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youth fiction

A Bedtime Story With a Nice Side of Guilt

Bedtime Stories cover

Uncle Arthur’s Bedtime Stories
Maxwell
1964 (original copyright 1928)

An alert reader of this blog was so excited to share this book. She remembered being fascinated as a child by these somewhat gruesome, guilt inducing stories. This was a multi-volume set of bedtime stories originally published in the 1920s by Arthur Maxwell.  Most of them with an object lesson that was downright shameless manipulation. Didn’t help with dishes? Your mom probably will die. Didn’t help with chores? Dad will probably die. Selfish and greedy? Someone will die. Given the rather gruesome lessons, I can see many parents and children wanting this type of material. (Uncle Arthur has been brought into the 21st century with a modern website!)

I have included one of these fine stories. Can someone say Story Time?

Mary

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Friday Fiction: Taffy Sinclair and the Romance Machine Disaster

Taffy Sinclair coverTaffy Sinclair and the Romance Machine Disaster
Haynes
1987

I have it from some folks that Taffy Sinclair books are awesome. However, the people that said that were in their 40s, so that might not be an effective barometer for today’s teens.  Of course, just because something is old doesn’t make it weed-worthy. However, in this case it does. Take a  look at the cover. Can’t you hear the jukebox blaring Bon Jovi? There you are right back in 1987.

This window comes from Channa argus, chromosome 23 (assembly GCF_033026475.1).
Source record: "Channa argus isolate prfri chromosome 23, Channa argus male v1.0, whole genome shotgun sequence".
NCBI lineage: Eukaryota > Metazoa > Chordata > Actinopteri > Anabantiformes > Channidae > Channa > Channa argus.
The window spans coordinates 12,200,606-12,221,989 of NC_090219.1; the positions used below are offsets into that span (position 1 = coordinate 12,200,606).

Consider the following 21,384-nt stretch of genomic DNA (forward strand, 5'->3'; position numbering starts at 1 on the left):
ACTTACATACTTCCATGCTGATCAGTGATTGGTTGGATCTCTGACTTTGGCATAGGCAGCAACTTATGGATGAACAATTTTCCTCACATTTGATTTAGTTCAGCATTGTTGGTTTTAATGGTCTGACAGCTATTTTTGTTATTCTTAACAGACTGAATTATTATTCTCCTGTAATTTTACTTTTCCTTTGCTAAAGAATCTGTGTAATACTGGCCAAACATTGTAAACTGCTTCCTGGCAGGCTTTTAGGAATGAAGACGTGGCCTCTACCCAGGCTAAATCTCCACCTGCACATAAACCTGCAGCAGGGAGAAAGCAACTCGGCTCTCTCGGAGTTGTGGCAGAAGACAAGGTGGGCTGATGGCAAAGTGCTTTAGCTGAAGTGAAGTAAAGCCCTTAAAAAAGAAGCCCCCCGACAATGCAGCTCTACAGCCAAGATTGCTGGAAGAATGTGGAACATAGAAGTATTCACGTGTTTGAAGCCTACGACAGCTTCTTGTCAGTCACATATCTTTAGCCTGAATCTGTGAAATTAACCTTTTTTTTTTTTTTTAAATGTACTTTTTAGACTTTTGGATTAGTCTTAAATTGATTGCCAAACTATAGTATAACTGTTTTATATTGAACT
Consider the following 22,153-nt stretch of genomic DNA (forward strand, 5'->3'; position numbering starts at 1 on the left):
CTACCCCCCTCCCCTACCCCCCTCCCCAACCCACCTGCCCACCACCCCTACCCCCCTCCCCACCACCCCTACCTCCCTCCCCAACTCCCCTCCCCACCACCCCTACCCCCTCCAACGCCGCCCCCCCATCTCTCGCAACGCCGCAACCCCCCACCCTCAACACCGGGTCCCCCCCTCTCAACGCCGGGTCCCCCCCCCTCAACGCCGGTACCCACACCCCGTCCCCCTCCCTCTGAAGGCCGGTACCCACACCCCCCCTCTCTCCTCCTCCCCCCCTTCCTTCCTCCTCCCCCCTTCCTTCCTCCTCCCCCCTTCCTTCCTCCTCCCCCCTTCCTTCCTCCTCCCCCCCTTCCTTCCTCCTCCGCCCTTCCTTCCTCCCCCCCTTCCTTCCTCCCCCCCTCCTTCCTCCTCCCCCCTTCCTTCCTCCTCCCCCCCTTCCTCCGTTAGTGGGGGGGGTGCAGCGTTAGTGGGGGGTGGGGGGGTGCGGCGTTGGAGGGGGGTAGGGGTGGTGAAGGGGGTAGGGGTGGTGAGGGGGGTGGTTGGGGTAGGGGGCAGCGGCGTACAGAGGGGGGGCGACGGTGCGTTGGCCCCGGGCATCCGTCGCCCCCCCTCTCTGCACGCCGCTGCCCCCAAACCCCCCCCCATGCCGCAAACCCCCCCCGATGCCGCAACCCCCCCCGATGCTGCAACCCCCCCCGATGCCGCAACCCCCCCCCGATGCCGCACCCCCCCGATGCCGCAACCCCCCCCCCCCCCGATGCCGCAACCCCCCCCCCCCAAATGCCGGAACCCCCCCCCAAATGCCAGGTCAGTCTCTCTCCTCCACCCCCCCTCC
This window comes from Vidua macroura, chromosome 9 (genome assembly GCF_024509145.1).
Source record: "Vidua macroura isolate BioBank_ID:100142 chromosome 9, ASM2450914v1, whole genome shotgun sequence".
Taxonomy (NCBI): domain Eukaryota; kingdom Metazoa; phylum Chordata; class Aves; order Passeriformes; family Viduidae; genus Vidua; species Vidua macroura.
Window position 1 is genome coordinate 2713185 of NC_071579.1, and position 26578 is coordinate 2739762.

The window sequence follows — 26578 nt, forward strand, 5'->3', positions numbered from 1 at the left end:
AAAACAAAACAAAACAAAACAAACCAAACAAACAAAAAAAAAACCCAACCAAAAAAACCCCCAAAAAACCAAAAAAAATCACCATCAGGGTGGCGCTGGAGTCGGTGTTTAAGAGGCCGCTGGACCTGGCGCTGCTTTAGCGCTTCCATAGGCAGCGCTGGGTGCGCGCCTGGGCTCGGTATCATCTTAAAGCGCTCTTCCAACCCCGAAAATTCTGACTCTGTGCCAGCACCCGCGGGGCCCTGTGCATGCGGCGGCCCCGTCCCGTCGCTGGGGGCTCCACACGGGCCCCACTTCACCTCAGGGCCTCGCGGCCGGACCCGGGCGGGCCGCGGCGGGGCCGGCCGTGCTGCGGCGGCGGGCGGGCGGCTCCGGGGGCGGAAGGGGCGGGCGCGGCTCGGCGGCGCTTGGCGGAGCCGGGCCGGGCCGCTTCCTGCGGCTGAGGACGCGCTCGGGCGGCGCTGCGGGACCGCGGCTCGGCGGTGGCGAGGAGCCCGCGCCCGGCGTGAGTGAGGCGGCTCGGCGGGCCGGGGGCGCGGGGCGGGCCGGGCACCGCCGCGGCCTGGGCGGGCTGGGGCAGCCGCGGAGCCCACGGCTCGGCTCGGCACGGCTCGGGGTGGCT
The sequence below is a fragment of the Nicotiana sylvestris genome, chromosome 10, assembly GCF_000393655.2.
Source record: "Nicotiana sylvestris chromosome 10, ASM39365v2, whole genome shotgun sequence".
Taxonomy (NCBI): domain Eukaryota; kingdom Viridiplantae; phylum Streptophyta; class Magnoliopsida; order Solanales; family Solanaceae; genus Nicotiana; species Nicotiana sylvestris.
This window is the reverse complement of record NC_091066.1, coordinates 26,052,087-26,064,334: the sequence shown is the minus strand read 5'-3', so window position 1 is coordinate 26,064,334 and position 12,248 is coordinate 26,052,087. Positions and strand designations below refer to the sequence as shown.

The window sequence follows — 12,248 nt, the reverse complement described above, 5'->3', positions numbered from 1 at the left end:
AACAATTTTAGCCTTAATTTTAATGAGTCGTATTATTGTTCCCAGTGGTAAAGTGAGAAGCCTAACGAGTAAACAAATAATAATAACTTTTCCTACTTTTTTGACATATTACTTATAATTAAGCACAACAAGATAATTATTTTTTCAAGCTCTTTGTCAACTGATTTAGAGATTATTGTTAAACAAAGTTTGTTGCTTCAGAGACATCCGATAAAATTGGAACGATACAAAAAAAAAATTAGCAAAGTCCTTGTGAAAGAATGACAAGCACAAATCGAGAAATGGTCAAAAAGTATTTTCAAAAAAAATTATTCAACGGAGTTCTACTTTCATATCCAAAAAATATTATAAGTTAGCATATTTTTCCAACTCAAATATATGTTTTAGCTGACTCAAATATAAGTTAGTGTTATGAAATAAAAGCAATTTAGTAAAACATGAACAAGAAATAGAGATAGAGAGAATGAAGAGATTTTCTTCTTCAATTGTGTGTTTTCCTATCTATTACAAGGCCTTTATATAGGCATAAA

Mary

PS. Is it just me or do the proportions of the booths look a bit off?  It looks wrong somehow.

 

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Friday Fiction: Touch of the Clown

Touch of the Clown cover
Touch of the Clown
Huser
1999

Submitter: This book is on the shelves at [a public library], recently discovered during inventory. All the staff who looked at it immediately thought “pedophile.” Awful cover art added to the general ugh quality of the book.

Holly:Good for your staff for doing inventory!  Mary and I are big promoters of inventory.  As for this book, the WorldCat description says, “Barbara takes a clown workshop and finds some friends who help her get through problems at home.”  It’s juvenile fiction, and lots of public libraries own copies.  I know a lot of people (Mary included) have clown phobias and think clowns are weird and creepy.  The juggling guy on the cover isn’t even painted up like a clown, though, so he’s not too creepy.  Maybe he needs to go back to clown school, or maybe he hasn’t graduated yet.  He looks like a teenager to me, too, so I don’t know about the pedophile bit…but I do know that the very mention of clowns puts people like Mary into a cold sweat.  I also think that the artwork is very 80s.  (Submitter said 2001, but WorldCat shows 1999 for this title.)  The cover is not really selling the story that WorldCat describes, but other than that it’s not so bad.  Do weed if it has become a shelf-sitter, though.